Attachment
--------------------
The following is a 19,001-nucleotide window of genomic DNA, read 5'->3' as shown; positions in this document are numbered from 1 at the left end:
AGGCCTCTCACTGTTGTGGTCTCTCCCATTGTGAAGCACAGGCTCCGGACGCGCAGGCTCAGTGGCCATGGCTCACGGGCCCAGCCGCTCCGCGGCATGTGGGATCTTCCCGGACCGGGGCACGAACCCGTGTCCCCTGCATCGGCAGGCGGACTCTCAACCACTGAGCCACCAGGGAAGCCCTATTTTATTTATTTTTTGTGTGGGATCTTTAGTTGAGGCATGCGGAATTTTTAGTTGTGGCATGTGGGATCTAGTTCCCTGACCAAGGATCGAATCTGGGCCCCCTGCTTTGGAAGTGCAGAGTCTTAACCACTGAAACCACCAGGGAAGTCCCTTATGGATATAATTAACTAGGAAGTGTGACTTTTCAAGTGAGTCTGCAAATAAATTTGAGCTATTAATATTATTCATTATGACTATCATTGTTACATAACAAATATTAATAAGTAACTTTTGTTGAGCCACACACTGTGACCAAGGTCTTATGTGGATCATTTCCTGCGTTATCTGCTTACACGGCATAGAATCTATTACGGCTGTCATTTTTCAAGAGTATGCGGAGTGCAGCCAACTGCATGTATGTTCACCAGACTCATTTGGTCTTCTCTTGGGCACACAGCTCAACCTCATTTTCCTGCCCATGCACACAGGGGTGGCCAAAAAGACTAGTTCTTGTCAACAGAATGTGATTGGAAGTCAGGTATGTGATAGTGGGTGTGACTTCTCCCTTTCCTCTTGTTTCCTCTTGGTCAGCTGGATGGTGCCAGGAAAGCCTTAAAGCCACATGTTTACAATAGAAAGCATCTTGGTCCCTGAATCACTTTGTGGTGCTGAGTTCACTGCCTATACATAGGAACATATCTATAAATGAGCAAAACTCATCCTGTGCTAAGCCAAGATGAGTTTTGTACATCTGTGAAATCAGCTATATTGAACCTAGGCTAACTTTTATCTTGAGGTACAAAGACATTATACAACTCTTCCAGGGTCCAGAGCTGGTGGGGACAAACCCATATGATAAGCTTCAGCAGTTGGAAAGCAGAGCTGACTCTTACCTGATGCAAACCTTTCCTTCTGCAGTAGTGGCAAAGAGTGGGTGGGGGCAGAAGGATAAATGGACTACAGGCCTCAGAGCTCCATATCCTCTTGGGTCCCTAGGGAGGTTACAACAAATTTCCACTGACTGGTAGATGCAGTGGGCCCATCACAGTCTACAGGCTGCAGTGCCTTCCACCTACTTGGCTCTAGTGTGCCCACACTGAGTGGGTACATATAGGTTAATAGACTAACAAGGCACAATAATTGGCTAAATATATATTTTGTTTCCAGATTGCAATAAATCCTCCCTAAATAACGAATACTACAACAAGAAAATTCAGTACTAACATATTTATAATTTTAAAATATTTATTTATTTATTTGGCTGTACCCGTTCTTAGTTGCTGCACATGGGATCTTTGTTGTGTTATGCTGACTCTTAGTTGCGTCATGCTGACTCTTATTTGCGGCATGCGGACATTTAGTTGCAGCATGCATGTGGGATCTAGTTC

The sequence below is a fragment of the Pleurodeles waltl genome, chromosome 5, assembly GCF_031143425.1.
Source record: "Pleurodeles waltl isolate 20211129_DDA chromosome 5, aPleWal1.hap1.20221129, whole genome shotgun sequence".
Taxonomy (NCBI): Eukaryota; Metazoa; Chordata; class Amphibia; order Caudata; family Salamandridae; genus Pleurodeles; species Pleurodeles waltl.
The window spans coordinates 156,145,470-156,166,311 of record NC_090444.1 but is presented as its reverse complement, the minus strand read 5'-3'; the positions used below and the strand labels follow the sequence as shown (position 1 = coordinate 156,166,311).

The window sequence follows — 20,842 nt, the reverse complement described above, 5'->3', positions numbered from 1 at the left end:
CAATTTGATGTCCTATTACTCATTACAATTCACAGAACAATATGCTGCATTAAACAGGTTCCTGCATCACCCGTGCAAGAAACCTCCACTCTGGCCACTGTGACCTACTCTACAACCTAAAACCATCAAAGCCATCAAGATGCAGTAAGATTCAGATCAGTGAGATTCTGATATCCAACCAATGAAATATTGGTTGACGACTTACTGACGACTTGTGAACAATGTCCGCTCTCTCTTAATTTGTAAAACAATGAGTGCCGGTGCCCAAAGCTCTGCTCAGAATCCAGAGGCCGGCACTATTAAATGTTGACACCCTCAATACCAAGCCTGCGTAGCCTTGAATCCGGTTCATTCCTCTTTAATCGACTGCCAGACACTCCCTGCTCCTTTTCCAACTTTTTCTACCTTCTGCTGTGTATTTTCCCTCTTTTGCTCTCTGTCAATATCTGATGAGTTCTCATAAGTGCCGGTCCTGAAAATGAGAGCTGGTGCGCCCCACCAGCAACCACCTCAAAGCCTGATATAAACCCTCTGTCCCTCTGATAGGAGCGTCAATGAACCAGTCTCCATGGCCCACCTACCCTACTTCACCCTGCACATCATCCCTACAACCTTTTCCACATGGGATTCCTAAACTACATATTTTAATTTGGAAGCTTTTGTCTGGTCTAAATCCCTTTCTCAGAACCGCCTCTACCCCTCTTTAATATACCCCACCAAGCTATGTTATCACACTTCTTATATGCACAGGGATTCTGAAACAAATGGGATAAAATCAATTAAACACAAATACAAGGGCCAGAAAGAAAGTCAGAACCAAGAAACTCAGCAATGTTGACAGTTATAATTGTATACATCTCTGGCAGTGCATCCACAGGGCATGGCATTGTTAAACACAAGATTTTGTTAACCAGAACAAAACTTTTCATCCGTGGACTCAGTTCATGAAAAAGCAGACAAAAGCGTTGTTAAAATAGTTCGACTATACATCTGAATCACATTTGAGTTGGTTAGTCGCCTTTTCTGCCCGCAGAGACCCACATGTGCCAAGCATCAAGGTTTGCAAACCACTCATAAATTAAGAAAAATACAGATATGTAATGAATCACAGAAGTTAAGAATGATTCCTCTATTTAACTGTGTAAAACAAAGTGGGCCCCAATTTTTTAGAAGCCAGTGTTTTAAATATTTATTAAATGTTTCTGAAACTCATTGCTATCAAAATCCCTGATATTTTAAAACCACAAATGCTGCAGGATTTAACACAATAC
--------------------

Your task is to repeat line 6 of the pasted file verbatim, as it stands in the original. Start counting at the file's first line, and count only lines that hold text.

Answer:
The window spans coordinates 156,145,470-156,166,311 of record NC_090444.1 but is presented as its reverse complement, the minus strand read 5'-3'; the positions used below and the strand labels follow the sequence as shown (position 1 = coordinate 156,166,311).